ENVIRONMENTAL LEGISLATION: As with workers rights, the EU has done excellent things on the environment, and as with workers rights there is no reason why we should not be able to maintain that legislation within our democracy. On some issues (eg Climate Change) the argument is put forward that we cannot succeed without international co-operation. True. But with huge issues like that, the EU is nowhere near big enough anyway – countries like the USA, China and India must also be included. Therefore as good as the EU may be, effective co-operation has to be at a world level, not EU level, and our membership of it, or otherwise, seems to be pretty much irrelevant.
EU GRANTS: Many areas of the country who are the beneficiaries of EU grants worry their sources of funding will dry up if we leave the EU. However bearing in mind we are a net-contributor to the EU (arguments about the exact figures notwithstanding), there is no reason why such funding cannot be provided by the UK government, and with cash to spare.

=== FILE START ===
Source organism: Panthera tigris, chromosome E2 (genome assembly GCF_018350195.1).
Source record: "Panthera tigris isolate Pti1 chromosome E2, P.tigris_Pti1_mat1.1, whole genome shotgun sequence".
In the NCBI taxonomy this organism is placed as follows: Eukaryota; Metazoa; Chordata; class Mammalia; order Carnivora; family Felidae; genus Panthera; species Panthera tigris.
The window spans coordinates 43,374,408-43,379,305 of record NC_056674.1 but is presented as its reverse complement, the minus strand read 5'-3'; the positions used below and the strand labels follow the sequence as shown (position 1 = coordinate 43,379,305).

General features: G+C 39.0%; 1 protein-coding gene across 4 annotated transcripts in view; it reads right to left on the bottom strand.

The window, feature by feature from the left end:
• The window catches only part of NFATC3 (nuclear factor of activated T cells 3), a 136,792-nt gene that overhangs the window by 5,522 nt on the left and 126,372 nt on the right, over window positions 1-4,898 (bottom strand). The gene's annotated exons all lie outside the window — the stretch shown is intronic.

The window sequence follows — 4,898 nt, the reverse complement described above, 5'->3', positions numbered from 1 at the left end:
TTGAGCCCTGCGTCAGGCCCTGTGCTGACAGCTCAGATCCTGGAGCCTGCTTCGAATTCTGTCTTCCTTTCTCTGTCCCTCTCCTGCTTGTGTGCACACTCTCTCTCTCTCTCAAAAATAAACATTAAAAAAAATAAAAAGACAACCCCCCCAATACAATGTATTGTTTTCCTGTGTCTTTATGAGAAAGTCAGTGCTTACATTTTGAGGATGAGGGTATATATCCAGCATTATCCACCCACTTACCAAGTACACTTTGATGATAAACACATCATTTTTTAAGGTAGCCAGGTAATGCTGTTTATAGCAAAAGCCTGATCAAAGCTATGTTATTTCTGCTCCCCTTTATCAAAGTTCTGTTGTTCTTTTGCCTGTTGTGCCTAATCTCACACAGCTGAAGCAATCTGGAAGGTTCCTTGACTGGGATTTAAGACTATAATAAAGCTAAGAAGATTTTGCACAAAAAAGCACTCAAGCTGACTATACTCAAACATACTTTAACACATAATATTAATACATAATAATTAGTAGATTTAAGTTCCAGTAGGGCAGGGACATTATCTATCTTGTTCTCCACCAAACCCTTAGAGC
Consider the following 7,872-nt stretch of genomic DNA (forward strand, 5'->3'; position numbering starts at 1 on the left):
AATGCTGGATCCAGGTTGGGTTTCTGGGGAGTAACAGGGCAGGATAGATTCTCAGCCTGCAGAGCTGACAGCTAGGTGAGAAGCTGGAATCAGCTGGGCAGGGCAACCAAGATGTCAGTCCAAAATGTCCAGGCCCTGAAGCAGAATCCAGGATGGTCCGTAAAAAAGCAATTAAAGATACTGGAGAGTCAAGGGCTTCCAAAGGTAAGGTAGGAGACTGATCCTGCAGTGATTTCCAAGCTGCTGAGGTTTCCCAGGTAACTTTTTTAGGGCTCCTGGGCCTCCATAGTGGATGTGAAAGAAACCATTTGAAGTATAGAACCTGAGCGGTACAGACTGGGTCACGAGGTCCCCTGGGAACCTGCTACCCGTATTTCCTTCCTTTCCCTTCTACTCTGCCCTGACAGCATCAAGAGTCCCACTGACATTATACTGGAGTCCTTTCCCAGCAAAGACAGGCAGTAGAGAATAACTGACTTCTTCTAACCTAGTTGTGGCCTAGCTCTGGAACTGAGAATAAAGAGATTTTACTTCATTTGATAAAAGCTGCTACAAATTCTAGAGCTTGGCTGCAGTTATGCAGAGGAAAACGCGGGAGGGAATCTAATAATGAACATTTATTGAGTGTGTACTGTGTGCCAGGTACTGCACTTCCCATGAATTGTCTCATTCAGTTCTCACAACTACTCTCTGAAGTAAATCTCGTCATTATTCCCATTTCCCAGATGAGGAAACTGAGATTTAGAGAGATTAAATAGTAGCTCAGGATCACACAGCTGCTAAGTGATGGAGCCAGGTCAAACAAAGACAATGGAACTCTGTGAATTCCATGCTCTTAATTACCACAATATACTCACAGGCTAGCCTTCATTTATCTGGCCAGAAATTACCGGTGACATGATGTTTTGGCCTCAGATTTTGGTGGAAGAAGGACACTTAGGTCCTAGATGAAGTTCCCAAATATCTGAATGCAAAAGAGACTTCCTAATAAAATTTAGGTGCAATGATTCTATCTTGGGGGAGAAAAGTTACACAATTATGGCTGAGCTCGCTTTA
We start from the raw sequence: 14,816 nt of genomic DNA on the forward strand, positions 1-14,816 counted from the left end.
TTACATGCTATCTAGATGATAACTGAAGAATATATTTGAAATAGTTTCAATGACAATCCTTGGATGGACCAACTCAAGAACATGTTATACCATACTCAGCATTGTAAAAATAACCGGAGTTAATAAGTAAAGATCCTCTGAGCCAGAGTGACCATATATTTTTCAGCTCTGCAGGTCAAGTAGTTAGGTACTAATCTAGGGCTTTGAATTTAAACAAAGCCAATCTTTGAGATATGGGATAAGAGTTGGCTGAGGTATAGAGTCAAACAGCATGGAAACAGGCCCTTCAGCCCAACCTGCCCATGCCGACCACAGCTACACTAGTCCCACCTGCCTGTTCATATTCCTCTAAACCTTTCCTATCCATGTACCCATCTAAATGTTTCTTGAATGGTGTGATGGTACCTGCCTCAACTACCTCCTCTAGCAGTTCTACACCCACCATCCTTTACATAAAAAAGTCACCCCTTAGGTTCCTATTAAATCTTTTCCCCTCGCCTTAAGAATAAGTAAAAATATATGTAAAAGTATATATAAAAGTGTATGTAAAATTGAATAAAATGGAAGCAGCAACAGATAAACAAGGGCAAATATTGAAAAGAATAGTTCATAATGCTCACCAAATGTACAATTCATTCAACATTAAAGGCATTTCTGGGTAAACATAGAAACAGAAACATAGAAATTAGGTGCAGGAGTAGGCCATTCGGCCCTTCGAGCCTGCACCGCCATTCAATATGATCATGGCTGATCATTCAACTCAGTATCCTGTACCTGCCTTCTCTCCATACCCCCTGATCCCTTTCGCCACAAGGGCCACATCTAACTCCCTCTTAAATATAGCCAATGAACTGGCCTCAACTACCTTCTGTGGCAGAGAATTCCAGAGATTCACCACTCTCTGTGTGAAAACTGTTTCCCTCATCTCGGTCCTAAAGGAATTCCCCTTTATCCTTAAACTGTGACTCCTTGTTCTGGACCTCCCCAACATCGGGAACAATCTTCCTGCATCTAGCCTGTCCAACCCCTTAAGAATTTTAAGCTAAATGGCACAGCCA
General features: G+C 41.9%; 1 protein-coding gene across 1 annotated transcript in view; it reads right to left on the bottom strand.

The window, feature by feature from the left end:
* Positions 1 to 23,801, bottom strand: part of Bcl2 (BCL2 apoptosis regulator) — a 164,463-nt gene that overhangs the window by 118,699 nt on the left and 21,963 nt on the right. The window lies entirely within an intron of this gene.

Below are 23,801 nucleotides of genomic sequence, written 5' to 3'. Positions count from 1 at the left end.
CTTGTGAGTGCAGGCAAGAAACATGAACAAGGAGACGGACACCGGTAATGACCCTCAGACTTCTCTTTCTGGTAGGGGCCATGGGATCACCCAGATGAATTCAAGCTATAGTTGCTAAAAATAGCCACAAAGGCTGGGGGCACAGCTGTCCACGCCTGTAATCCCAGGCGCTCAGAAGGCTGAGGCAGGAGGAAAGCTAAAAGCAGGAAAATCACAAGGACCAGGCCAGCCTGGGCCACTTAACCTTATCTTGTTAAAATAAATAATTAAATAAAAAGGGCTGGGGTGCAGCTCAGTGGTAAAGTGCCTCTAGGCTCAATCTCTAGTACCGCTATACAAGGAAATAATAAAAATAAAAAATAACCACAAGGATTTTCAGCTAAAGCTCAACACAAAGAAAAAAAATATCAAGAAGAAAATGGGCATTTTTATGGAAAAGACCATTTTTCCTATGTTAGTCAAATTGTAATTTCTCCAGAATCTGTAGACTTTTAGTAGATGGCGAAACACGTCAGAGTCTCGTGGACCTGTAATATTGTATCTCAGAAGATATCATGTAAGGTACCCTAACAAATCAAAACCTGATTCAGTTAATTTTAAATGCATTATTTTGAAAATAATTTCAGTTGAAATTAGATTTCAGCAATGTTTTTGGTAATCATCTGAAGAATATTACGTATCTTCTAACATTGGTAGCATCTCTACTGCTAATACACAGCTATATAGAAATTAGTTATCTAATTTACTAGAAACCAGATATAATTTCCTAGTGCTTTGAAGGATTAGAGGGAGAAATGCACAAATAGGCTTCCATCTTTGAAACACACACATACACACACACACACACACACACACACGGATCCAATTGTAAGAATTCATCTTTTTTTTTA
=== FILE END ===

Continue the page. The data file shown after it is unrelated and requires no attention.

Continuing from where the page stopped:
WAR AND CONFLICT: The Remain side are constantly putting out the opinion that Europe has only been at peace for the last 70 years because of the EU, and if we leave the EU we are risking another world war. However the EU is an economic union, not a military one, so it seems more likely to have been NATO which has kept the peace not the EU. Similarly there are claims that leaving the EU could spur Russia to threaten Poland and the Baltic States. However, again, all those countries are members of NATO, which, as a military alliance, is surely a better defender against war than the EU, which has no military component. This line of argument seems to be something of a red-herring.
TERRORISM/SECURITY: Remain put forward the argument that by not being in the EU, international co-operation against crime and terrorism will be compromised, and we will all be at greater risk of attack. You have to ask yourself whether you think it is realistic that EU countries would really put us, and themselves, at greater danger of attack by refusing to co-operate on security matters, simply because we refuse to be in an economic union with them. It’s also worth remembering that a large part of our international anti-terrorism work is carried out through the ‘Five Eyes’ (Australia, Canada, New Zealand, the UK and the USA), which has got nothing to do with the EU at all. This argument again seems to be something of a red-herring.